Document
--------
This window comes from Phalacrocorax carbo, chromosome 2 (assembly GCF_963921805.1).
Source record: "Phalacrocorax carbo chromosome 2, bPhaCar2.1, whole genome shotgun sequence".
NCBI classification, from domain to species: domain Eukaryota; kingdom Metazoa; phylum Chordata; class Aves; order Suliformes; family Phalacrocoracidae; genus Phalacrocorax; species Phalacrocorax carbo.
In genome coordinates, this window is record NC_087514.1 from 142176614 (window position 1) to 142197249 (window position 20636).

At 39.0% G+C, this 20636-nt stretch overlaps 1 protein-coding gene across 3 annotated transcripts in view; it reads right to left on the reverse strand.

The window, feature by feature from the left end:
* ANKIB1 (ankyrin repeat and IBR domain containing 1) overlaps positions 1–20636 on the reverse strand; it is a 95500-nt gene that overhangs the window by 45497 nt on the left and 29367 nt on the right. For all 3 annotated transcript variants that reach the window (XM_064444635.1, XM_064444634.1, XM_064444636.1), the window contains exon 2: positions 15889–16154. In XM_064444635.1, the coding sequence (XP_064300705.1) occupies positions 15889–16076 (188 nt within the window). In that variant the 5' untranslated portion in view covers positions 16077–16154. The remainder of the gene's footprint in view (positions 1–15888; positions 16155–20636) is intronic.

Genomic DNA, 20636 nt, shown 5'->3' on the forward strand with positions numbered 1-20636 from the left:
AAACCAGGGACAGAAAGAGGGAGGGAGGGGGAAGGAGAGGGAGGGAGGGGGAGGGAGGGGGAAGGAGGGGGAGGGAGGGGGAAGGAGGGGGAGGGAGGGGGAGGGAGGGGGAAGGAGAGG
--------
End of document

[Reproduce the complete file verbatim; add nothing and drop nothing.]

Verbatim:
This window comes from Phalacrocorax carbo, chromosome 2 (assembly GCF_963921805.1).
Source record: "Phalacrocorax carbo chromosome 2, bPhaCar2.1, whole genome shotgun sequence".
NCBI classification, from domain to species: domain Eukaryota; kingdom Metazoa; phylum Chordata; class Aves; order Suliformes; family Phalacrocoracidae; genus Phalacrocorax; species Phalacrocorax carbo.
In genome coordinates, this window is record NC_087514.1 from 142176614 (window position 1) to 142197249 (window position 20636).

At 39.0% G+C, this 20636-nt stretch overlaps 1 protein-coding gene across 3 annotated transcripts in view; it reads right to left on the reverse strand.

The window, feature by feature from the left end:
* ANKIB1 (ankyrin repeat and IBR domain containing 1) overlaps positions 1–20636 on the reverse strand; it is a 95500-nt gene that overhangs the window by 45497 nt on the left and 29367 nt on the right. For all 3 annotated transcript variants that reach the window (XM_064444635.1, XM_064444634.1, XM_064444636.1), the window contains exon 2: positions 15889–16154. In XM_064444635.1, the coding sequence (XP_064300705.1) occupies positions 15889–16076 (188 nt within the window). In that variant the 5' untranslated portion in view covers positions 16077–16154. The remainder of the gene's footprint in view (positions 1–15888; positions 16155–20636) is intronic.

Genomic DNA, 20636 nt, shown 5'->3' on the forward strand with positions numbered 1-20636 from the left:
AAACCAGGGACAGAAAGAGGGAGGGAGGGGGAAGGAGAGGGAGGGAGGGGGAGGGAGGGGGAAGGAGGGGGAGGGAGGGGGAAGGAGGGGGAGGGAGGGGGAGGGAGGGGGAAGGAGAGG